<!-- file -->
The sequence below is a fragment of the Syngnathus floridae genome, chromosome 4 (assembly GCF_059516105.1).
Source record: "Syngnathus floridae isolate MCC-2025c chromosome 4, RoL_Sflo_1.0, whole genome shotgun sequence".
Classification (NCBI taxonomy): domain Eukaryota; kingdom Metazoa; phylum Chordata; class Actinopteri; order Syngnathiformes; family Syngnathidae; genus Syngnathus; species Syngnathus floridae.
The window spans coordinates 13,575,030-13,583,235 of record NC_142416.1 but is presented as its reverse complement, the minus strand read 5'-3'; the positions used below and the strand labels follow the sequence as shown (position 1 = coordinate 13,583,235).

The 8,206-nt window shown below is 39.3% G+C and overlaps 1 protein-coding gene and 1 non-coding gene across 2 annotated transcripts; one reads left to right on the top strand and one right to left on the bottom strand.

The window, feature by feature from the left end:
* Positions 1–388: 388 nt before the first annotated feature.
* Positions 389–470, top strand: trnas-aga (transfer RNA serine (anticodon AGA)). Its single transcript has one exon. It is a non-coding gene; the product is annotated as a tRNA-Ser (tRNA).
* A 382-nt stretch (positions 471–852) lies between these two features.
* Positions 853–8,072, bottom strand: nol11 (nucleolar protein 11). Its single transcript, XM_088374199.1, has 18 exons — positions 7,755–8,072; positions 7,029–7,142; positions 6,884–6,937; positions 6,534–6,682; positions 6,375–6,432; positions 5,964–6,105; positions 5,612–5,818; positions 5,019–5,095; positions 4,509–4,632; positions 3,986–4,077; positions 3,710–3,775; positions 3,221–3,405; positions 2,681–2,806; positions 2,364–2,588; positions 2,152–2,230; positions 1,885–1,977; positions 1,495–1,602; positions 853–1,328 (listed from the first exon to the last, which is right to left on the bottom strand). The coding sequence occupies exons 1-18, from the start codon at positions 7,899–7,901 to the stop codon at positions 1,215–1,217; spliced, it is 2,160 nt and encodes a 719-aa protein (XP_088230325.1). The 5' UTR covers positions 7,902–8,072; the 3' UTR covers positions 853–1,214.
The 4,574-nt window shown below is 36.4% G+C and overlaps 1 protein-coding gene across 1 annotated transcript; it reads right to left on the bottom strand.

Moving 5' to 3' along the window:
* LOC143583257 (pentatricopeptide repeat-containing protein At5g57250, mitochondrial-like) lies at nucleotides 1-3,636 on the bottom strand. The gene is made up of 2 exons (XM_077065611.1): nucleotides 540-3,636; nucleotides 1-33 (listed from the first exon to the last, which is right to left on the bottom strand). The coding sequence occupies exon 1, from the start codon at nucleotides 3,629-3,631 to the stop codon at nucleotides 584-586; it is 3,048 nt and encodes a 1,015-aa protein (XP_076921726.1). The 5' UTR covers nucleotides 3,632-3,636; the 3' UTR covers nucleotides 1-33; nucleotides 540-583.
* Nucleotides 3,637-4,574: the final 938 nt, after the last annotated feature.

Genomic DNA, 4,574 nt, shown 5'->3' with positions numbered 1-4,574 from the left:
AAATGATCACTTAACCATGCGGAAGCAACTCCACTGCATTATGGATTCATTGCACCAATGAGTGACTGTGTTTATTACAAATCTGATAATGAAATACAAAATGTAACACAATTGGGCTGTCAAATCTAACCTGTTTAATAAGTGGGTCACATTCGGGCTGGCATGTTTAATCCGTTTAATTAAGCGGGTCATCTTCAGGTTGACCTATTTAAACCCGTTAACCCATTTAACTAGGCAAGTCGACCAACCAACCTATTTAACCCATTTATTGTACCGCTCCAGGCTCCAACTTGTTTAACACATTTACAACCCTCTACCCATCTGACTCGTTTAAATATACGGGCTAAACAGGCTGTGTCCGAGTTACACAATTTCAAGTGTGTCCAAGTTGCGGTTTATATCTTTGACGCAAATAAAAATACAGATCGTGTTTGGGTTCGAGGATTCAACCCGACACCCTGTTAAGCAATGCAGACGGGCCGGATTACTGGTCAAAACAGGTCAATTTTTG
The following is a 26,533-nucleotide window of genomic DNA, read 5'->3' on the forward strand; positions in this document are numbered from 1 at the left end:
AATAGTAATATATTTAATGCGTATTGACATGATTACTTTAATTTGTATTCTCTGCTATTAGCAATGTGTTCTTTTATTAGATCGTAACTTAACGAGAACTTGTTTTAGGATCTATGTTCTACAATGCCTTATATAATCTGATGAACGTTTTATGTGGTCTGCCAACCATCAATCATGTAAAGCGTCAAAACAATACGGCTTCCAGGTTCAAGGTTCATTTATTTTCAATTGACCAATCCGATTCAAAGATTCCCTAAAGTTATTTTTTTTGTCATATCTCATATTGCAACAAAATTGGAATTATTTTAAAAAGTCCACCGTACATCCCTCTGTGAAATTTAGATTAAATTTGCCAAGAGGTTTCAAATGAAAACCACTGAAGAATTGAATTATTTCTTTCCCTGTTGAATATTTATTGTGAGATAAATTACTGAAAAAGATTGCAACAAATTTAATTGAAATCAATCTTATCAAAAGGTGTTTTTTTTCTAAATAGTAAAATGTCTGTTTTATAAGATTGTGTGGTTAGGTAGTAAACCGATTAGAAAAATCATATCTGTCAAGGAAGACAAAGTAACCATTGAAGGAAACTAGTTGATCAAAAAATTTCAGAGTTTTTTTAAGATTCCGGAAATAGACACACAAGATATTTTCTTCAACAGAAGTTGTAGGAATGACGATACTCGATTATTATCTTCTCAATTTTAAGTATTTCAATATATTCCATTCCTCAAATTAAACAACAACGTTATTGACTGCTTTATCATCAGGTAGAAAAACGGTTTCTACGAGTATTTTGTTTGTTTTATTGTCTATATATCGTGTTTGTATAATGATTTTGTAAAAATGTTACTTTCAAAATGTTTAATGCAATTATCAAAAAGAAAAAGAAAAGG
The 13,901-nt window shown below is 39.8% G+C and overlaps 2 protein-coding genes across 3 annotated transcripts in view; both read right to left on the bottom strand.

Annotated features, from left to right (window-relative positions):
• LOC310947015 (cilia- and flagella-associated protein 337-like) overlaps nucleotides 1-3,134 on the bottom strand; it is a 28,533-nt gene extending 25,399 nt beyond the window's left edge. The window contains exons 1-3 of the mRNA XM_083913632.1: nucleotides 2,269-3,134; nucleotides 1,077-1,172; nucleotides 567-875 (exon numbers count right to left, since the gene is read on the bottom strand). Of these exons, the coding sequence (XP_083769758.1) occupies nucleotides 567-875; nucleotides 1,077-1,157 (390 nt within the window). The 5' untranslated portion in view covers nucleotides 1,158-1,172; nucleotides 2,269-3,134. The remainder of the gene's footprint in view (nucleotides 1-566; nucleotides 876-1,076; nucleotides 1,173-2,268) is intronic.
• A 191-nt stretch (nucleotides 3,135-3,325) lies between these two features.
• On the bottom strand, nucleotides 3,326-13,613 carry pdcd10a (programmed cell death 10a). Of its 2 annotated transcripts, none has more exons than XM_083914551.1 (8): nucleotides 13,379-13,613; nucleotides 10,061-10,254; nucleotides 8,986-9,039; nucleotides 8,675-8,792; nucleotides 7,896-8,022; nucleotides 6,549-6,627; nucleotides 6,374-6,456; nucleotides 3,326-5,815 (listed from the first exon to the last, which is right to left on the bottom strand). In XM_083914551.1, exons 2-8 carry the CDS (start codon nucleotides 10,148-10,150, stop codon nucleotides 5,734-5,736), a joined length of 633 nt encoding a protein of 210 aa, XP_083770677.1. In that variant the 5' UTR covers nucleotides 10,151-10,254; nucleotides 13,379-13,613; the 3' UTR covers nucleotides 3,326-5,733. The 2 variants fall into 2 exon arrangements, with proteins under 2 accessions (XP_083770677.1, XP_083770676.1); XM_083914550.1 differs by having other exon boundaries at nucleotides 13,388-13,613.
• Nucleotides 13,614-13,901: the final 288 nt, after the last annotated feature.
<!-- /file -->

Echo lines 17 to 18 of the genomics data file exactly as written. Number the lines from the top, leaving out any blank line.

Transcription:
The following is a 26,533-nucleotide window of genomic DNA, read 5'->3' on the forward strand; positions in this document are numbered from 1 at the left end:
AATAGTAATATATTTAATGCGTATTGACATGATTACTTTAATTTGTATTCTCTGCTATTAGCAATGTGTTCTTTTATTAGATCGTAACTTAACGAGAACTTGTTTTAGGATCTATGTTCTACAATGCCTTATATAATCTGATGAACGTTTTATGTGGTCTGCCAACCATCAATCATGTAAAGCGTCAAAACAATACGGCTTCCAGGTTCAAGGTTCATTTATTTTCAATTGACCAATCCGATTCAAAGATTCCCTAAAGTTATTTTTTTTGTCATATCTCATATTGCAACAAAATTGGAATTATTTTAAAAAGTCCACCGTACATCCCTCTGTGAAATTTAGATTAAATTTGCCAAGAGGTTTCAAATGAAAACCACTGAAGAATTGAATTATTTCTTTCCCTGTTGAATATTTATTGTGAGATAAATTACTGAAAAAGATTGCAACAAATTTAATTGAAATCAATCTTATCAAAAGGTGTTTTTTTTCTAAATAGTAAAATGTCTGTTTTATAAGATTGTGTGGTTAGGTAGTAAACCGATTAGAAAAATCATATCTGTCAAGGAAGACAAAGTAACCATTGAAGGAAACTAGTTGATCAAAAAATTTCAGAGTTTTTTTAAGATTCCGGAAATAGACACACAAGATATTTTCTTCAACAGAAGTTGTAGGAATGACGATACTCGATTATTATCTTCTCAATTTTAAGTATTTCAATATATTCCATTCCTCAAATTAAACAACAACGTTATTGACTGCTTTATCATCAGGTAGAAAAACGGTTTCTACGAGTATTTTGTTTGTTTTATTGTCTATATATCGTGTTTGTATAATGATTTTGTAAAAATGTTACTTTCAAAATGTTTAATGCAATTATCAAAAAGAAAAAGAAAAGG